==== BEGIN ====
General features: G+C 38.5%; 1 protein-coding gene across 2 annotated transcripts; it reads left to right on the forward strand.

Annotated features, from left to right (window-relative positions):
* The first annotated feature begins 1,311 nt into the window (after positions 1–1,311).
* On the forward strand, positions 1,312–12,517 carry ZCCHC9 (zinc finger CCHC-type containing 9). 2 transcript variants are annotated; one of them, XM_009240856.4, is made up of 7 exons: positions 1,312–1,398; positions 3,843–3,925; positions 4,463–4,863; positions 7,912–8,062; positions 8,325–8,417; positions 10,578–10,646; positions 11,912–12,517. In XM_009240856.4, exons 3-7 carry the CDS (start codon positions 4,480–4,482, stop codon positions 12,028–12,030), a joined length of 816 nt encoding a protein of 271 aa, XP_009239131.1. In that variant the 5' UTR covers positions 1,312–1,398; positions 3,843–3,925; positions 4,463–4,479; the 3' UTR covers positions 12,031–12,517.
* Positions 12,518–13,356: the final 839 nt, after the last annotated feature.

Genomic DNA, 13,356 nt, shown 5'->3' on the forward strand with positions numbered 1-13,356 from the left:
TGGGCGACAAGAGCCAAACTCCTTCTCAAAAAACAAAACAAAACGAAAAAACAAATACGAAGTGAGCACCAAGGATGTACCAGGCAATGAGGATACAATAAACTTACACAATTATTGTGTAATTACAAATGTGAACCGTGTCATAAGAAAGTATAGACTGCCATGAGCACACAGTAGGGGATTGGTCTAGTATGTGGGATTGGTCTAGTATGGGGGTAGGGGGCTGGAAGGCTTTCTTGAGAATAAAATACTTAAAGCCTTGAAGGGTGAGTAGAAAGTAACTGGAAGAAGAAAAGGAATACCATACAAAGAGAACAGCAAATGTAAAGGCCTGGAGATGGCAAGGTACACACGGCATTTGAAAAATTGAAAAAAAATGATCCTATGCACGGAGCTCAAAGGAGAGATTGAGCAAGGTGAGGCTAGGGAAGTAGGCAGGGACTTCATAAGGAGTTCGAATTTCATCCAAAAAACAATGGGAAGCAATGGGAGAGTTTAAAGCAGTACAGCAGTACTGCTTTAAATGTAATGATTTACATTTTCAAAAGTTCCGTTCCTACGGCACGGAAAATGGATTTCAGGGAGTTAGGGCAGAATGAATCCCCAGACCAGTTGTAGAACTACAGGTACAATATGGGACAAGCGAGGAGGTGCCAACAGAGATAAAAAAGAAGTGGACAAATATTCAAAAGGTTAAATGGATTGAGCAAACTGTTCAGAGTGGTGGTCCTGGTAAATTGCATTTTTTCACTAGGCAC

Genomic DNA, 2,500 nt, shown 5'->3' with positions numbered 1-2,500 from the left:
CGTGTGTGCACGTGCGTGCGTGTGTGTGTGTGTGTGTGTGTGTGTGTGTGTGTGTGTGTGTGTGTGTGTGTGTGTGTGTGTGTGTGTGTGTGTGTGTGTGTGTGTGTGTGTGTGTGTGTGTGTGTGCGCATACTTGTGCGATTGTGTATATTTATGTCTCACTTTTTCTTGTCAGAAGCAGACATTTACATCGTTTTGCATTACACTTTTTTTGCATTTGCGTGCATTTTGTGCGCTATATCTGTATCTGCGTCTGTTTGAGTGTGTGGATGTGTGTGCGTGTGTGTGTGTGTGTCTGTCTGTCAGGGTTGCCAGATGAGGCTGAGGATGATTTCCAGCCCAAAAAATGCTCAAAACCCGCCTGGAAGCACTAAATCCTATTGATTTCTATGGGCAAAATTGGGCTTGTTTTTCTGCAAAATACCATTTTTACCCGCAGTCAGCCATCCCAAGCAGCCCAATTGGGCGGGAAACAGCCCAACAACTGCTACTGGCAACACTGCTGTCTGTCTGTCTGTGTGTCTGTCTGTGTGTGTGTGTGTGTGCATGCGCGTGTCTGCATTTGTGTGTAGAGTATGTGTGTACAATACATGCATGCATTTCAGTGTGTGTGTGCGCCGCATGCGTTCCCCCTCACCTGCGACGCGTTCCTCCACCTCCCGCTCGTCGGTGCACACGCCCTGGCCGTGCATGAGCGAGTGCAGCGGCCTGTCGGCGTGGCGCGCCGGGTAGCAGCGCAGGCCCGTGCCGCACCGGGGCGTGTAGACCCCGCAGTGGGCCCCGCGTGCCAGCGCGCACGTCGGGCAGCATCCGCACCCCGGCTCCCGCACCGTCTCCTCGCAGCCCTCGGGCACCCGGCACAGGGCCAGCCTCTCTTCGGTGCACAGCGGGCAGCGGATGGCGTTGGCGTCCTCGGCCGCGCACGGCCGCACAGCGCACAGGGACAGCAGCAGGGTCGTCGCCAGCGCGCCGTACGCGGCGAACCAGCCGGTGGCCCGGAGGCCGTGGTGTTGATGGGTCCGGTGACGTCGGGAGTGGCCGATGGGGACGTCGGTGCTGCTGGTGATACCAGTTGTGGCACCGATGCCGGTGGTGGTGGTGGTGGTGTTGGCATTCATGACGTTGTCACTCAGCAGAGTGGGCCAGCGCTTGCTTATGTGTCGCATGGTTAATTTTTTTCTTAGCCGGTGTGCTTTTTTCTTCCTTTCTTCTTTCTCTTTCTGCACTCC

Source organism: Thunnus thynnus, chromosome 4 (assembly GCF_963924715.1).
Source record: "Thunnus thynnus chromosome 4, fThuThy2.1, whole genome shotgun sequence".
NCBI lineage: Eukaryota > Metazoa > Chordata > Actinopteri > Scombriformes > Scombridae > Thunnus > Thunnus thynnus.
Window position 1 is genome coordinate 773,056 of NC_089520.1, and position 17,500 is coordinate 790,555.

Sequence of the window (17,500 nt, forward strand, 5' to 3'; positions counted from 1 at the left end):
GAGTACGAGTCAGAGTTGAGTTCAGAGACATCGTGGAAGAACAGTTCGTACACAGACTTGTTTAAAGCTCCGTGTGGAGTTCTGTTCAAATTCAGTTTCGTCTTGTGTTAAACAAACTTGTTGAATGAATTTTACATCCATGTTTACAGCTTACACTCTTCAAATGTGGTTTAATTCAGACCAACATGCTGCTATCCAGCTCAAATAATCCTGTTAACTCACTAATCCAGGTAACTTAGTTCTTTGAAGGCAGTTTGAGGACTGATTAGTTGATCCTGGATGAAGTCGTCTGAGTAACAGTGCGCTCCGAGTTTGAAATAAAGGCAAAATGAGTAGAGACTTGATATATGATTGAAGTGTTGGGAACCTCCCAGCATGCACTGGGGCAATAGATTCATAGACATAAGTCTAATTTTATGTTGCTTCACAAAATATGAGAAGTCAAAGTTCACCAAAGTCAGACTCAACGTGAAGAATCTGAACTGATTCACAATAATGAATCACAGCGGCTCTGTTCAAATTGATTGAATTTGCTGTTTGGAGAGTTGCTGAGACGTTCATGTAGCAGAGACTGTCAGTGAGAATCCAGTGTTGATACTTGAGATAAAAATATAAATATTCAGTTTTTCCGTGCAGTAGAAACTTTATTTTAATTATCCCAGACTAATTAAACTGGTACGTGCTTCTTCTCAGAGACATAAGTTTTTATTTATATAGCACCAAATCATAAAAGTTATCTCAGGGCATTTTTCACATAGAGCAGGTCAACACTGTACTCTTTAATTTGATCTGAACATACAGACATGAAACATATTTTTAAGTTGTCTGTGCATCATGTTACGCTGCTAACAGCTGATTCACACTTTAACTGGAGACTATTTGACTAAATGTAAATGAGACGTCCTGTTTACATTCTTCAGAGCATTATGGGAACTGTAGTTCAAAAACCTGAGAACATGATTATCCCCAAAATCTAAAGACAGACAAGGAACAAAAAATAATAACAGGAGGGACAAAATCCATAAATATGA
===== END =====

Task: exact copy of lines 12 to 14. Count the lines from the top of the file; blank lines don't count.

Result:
NCBI lineage: Eukaryota > Metazoa > Chordata > Actinopteri > Scombriformes > Scombridae > Thunnus > Thunnus thynnus.
Window position 1 is genome coordinate 773,056 of NC_089520.1, and position 17,500 is coordinate 790,555.

Sequence of the window (17,500 nt, forward strand, 5' to 3'; positions counted from 1 at the left end):